Thus far, research has not addressed this regulation. In order to achieve this, small interfering RNA (siRNA)-mediated knockdown of G3BP-1 and G3BP-2 (isoforms of G3BP) was performed in MDA-MB-435 breast cancer cell line. Following the knockdown of G3BP, changes in the expression of LDH-A at the transcriptional and translational level were evaluated. The results showed that G3BP-1 (but not G3BP-2) was implicated in the translational regulation of LDH-A. Whilst, depletion of endogenous G3BP-1 resulted in a significant downregulation of LDH-A protein, silencing of G3BP-2 had no effect on the translational regulation of LDH-A. Furthermore, depletion of G3BP-1 and G3BP-2 had no effect on the endogenous mRNA levels of LDH-A. These findings suggest the role of G3BP-1 (but not G3BP-2) in regulating the bioenergetic phenotype of MDA-MB-435 breast cancer cells.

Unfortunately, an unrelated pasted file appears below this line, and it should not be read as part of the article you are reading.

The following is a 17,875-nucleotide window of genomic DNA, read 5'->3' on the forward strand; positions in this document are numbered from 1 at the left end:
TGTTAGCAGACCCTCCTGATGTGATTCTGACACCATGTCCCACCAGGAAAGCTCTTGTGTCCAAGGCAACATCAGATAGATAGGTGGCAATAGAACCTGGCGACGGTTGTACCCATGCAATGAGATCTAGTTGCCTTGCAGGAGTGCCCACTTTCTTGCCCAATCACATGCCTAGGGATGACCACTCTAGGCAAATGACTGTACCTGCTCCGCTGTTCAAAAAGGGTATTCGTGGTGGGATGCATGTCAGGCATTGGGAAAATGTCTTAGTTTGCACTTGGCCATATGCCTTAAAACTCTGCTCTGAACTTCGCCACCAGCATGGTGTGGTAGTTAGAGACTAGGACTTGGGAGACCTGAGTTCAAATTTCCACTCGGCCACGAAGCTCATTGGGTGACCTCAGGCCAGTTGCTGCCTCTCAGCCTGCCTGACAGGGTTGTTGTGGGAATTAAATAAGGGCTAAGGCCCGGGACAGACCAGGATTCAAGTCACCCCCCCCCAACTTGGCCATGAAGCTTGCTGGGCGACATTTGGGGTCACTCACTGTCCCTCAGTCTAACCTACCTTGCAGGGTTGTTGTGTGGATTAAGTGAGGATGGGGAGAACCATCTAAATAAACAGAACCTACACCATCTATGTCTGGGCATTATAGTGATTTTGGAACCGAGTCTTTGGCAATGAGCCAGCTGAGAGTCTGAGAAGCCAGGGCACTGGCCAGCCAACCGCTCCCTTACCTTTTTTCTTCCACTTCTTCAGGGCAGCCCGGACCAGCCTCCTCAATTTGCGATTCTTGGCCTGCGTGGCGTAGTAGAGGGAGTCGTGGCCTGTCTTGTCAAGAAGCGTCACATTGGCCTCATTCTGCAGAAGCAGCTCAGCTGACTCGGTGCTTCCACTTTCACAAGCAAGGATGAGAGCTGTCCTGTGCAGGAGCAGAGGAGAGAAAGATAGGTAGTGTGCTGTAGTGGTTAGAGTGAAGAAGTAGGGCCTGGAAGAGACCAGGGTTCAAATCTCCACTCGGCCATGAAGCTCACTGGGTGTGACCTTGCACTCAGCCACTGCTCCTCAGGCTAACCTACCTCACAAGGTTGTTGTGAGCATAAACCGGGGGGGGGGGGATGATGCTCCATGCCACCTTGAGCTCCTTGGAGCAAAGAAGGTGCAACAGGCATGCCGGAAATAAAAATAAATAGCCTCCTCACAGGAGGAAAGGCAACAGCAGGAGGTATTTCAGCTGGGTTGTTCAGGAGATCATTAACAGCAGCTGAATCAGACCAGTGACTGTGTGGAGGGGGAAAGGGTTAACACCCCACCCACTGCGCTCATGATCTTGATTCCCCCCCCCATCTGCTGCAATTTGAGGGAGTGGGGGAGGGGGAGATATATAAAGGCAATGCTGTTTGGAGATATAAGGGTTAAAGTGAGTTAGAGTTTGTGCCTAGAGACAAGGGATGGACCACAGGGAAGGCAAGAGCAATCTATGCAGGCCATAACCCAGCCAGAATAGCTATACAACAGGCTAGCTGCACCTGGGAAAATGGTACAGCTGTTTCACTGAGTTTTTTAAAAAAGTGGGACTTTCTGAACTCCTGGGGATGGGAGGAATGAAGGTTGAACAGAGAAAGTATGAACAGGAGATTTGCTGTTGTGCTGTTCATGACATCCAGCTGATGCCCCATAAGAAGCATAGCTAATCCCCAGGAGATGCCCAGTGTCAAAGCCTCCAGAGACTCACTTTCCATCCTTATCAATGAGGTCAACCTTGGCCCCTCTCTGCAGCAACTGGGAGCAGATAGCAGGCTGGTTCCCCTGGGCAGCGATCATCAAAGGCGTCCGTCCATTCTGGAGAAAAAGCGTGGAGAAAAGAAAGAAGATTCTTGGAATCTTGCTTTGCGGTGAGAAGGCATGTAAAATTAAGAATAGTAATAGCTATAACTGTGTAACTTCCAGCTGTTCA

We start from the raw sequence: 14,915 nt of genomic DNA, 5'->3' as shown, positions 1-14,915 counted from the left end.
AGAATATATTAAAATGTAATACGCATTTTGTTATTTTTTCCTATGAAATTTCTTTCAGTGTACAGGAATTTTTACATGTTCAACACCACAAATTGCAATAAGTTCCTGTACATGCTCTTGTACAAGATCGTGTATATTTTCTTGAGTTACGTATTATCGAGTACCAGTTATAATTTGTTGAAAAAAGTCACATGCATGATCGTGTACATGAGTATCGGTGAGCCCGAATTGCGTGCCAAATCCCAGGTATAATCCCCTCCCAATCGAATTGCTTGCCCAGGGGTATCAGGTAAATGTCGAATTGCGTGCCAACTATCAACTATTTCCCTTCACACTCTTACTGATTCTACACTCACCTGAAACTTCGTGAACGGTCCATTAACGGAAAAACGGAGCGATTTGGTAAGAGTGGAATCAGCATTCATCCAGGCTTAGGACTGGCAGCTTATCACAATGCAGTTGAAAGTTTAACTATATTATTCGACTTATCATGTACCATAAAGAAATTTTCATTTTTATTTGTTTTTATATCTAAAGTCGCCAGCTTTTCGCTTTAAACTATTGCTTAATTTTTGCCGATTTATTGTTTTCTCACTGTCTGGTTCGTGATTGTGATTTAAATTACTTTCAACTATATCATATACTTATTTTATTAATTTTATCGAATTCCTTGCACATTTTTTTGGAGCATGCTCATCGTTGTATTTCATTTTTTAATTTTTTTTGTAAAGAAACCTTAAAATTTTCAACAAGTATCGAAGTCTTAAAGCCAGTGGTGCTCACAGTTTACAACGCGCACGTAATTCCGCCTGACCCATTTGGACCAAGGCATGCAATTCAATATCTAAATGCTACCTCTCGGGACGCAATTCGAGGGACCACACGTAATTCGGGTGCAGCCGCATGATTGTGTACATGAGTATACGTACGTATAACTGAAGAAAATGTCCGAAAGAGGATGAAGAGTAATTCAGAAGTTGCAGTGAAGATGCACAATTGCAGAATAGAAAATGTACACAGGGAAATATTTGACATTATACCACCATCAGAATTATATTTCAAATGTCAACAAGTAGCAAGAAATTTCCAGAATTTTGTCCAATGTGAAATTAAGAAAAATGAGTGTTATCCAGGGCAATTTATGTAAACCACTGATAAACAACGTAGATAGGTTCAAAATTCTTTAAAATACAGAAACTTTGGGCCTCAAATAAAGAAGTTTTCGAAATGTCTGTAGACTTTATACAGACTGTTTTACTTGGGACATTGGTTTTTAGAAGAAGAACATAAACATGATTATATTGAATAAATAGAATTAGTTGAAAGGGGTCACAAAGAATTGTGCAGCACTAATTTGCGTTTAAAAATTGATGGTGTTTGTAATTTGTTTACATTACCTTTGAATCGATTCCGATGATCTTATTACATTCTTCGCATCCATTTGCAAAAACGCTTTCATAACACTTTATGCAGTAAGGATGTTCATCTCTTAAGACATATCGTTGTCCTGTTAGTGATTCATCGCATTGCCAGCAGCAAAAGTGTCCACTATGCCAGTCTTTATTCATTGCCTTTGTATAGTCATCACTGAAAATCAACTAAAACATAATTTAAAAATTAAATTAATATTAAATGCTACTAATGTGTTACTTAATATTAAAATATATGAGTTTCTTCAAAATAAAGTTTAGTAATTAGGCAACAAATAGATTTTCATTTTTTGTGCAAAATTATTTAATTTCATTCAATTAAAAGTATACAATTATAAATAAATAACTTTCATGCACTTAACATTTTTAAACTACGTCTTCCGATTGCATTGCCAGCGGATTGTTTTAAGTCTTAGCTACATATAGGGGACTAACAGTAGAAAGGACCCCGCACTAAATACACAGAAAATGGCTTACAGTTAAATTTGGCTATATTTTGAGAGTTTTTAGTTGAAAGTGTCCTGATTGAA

Furthermore, the effect of Lap on the protein levels of G3BP-1 and LDH-A was explored in a panel of breast cancer cell lines including SKBR3 (HER2-positive), MDA-MB-231 (triple-negative), and T47D (ER-positive/PR-positive). The data indicated that Lap significantly downregulated the protein levels of G3BP-1 and LDH-A, independent of HER2 status. There was a significant reduction of G3BP-1 and LDH-A protein levels in Lap-sensitive SKBR3, and Lap-insensitive MDA-MB-231 and T47D cell lines. Furthermore, the findings also indicate that irrespective of the breast cancer subtypes (based on the receptor status), G3BP-1 regulates the protein levels of LDH-A. This argument supports the data obtained from the translational regulation of LDH-A upon G3BP-1 knockdown in MDA-MB-435 breast cancer cell line. Hence these findings have updated the role of G3BP-1 in the glycolytic shift observed in cancers, in this context by regulating the expression of LDH-A protein in a panel of breast cancer cell lines. On a side note, the endogenous levels of G3BP-1 and LDH-A were found to be significantly higher in the breast cancer cell lines used in the study. This observation may justify the potential relevance of G3BP-1 and LDH-A as breast cancer biomarkers.